Port Perry's First Telephones
Perry's interest in the telephone developed shorty
after Alexander Graham Bell had invented his "talking
box", as it was often called in its infancy.
first working mode of the telephone was produced
in 1876 and records indicate that the next year,
a Port Perry resident, P.S. Jenkins, applied for
the local agency. However it had already been granted
to a Bowmanville man, W. McSpadden, for the entire
Port Perry man, J.S. Hoitt, seems to have been intrigued
by the early telephone and he too applied for the
job of handling the leasing of telephones in this
the early interest shown, it apparently was not
until 1884 that telephone service was started here.
That year, long distance lines were built from Port
Perry to Toronto and from Port Perry to Whitby through
Uxbridge, Goodwood, Stouffville, Markham and Brooklin.
Allison was the telephone agent in Port Perry at
this time and he set up the only Port Perry telephone
in his drug store on Queen St. It was more than
a year before other telephones were installed and
a switchboard was put in to provide for the inter-connection
of these sets.
the end of 1885, residents of Port Perry who less
than two years before didnŐt even have a telephone
in the community, could talk via the telephone to
people as far west as Windsor and as far east as
Quebec City. By this time, nine people had telephones
in their homes or offices.
years later, another long distance line was constructed
linking Uxbridge with Lindsay and giving Port Perry
a more direct route to Lindsay, Peterborough, Belleville
and other points. The first telephone directory
including Port Perry subscribers was published in
1885 and showed the following listings: Allison,
S.E. Druggist, Queen St., Ontario Bank, Queen St.,
Ross, A. & Sons, General Store, Trounce, W.J., &
Co. Flour Mills.
Another interesting aspect of early telephone service
in Port Perry was that the first subscribers could
only use their telephones when the exchange was
open with an operator on duty to complete their
calls. Following are the hours of the Port Perry
exchange in 1887: Office Hours Weekdays 8 a.m. to
8 p.m. Sunday 2 p.m. to 4 p.m. Holidays 10 a.m.
to 12 noon and 2 p.m. to 4 p.m.
the year 1891, Port Perry's population had reached
2,000 and the entire community was being served
by only 13 telephones. The directory for 1897, for
the first time showed, that local telephone customers
had numbers assigned to them. Until that time, the
operator completed calls by using names, rather
years after the turn of the century, the Bell Telephone
Co. purchased some 87 miles of line and 54 telephones
from three local doctors; David Archer, Edgar L.
Proctor and Samuel J. Mellow, who each owned a small
telephone business. The purchases increased substantially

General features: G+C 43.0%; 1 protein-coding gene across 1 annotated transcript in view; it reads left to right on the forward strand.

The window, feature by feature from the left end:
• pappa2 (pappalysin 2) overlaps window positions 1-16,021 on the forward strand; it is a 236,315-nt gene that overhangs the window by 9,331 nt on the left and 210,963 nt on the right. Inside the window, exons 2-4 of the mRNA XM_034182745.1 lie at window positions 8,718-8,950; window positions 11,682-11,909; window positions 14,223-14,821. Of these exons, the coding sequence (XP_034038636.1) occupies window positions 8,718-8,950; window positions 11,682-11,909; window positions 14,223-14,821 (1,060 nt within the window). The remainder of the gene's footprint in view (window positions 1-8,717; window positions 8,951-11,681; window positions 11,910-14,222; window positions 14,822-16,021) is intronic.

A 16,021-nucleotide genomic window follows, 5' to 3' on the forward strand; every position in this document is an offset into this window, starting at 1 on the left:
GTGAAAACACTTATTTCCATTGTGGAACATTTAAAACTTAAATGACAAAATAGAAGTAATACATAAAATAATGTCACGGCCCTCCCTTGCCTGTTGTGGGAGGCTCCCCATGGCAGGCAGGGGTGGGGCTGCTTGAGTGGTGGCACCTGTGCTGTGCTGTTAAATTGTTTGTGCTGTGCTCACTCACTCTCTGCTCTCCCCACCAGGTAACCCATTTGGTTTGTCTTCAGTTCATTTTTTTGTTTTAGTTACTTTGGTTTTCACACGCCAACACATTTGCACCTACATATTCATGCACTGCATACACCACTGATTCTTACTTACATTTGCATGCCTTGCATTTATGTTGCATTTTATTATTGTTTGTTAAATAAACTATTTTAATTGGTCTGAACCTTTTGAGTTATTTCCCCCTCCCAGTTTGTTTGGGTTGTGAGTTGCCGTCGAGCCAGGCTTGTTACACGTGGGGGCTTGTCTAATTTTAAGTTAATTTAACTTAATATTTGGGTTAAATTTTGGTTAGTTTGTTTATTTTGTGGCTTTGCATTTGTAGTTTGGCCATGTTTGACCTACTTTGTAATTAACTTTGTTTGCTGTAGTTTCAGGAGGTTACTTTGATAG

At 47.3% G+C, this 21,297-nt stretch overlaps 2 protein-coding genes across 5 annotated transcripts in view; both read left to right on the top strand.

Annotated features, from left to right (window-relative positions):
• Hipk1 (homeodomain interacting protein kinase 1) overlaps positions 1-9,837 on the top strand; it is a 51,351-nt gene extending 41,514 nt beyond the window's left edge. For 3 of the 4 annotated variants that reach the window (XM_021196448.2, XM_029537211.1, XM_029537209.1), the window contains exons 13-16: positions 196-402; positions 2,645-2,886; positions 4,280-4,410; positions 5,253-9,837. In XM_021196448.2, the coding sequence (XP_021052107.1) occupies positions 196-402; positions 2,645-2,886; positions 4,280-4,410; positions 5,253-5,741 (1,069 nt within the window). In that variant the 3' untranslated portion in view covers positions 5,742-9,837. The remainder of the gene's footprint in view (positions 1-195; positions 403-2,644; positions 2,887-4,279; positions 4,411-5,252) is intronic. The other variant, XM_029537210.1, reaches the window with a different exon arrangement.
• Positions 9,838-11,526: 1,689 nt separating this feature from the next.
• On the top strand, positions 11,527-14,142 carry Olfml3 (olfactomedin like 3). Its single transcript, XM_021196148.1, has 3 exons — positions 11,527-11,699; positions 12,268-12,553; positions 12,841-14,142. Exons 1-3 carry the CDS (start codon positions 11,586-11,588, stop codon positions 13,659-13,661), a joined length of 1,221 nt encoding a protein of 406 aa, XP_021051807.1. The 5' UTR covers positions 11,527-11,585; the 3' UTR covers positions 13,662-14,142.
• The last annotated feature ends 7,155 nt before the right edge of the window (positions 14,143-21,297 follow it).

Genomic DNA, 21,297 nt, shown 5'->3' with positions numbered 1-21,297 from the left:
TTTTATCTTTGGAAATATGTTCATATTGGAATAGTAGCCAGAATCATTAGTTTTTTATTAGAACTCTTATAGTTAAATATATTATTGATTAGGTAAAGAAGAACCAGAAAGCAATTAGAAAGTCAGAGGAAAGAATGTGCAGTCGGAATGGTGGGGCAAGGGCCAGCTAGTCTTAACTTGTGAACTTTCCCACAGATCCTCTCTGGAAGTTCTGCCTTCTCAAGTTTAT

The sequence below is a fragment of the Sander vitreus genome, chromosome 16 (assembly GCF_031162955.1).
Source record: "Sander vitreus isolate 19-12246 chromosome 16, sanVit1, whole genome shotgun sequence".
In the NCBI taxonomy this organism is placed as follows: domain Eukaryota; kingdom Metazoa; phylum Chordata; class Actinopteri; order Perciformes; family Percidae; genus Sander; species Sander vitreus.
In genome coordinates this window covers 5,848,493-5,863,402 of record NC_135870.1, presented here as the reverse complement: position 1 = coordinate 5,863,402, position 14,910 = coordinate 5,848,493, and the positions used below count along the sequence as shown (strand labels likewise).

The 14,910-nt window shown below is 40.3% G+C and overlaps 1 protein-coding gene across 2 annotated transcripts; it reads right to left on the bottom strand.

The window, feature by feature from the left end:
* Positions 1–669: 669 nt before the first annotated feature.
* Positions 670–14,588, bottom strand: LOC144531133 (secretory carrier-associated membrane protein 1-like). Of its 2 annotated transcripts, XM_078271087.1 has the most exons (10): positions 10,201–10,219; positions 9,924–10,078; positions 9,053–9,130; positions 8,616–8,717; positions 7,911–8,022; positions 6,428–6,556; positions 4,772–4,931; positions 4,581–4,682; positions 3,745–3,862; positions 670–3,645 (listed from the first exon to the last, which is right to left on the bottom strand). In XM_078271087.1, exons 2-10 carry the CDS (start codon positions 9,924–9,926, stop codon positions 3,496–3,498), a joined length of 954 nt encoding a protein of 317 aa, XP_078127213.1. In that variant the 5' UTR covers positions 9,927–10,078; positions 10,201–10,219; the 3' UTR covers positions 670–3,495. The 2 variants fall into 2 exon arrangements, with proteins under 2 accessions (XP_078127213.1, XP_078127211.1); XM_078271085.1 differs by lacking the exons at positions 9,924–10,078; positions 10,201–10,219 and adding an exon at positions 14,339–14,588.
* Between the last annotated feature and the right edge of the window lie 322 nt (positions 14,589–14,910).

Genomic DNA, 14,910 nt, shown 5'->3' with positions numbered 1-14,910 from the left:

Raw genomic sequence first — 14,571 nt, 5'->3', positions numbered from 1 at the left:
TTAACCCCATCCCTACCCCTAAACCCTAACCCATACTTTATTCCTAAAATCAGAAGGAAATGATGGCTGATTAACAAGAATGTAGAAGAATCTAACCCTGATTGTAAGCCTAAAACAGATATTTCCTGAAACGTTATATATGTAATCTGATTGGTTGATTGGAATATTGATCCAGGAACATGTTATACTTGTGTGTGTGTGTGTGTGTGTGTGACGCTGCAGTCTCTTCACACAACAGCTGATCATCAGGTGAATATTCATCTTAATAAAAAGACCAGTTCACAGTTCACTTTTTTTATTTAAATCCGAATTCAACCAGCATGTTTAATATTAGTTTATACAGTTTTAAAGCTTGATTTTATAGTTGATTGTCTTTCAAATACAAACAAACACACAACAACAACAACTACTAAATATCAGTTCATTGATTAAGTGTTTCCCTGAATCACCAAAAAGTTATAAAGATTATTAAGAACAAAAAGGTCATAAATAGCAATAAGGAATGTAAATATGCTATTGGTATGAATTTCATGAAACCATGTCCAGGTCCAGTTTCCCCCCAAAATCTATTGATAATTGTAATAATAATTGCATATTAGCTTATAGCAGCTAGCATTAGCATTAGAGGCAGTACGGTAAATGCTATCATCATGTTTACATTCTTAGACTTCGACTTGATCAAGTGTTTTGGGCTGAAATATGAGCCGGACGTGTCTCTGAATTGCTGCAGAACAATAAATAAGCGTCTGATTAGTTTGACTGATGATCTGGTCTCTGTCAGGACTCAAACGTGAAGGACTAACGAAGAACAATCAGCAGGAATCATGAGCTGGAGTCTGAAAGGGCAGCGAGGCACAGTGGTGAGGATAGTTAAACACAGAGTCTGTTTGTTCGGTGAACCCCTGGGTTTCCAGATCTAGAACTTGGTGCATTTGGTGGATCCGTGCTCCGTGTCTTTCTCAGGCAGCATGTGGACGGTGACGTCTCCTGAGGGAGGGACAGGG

the the company's presence in the community and
the number of Bell subscribers in Port Perry increased
expansion continued in the area and by 1911, new
and larger quarters were needed to house the switchboards
and telephone offices. Accommodation was supplied
by Wm. H. McCaw who had been Port Perry's telephone
agent since 1887 when he succeeded Mr. Allison.
In the next few years, the increase in the number
of telephones in Port Perry was nothing short of
phenomenal - leaping ahead by about 100 sets per
year. In 1910, there were 113 phones. By 1916 this
number had reach 637.
slowed following these years of rapid grow and by
1929 the number of sets stood at 856. The depression
made its presence felt on the telephone business
here and by 1933 the number of telephones in service
in Port Perry had fallen to 592. The long awaited
announcement of the coming dial service was made
in 1957 and the necessary construct-ion and installation
work to prepare for the cut-over was carried out
in the community by Northern Electric and Bell Telephone
first operators employed by the telephone companies
were boys. However, it didn't take very long to
discover that their general rudeness and complete
lack of tact and patience virtually ruled out their
suitability as operators. Subsequently the job became
one for girls.
Independent Phone System
Drs. David and Robert Archer, two
well-respected Port Perry physicians were instrumental
in having the first telephone system installed in
the village and district.Telephone service through
Bell Telephone was not readily available in the
village until about 1896, and during the first few
years there were few subscribers.
It was at this time, the public-spirited
Drs. Archer installed their own telephone system
so they could be reached more quickly for medical
emergencies. The wires were strung on small poles,
on fences and in trees, and were in constant need
of repair. As a teenager, Dr. Robt. Archer's son,
Harold, was the busy linesman.
The switchboard was in the doctors'
clinic, and relay stations were, for the most part
located in the general stores of the communities
the telephone serviced.
One telephone line went from Port
Perry to the Scugog Island store and back. Another
went to Seagrave, then on to Saintfield, Greenbank,
Epsom, Utica, Ashburn, Myrtle, Raglan, Purple Hill,
Cadmus, Blackstock and back to Port Perry.
For several years, this private telephone
system provided a great service in the township,
not only for medical emergencies, but also for the
quick transmission of important family messages.
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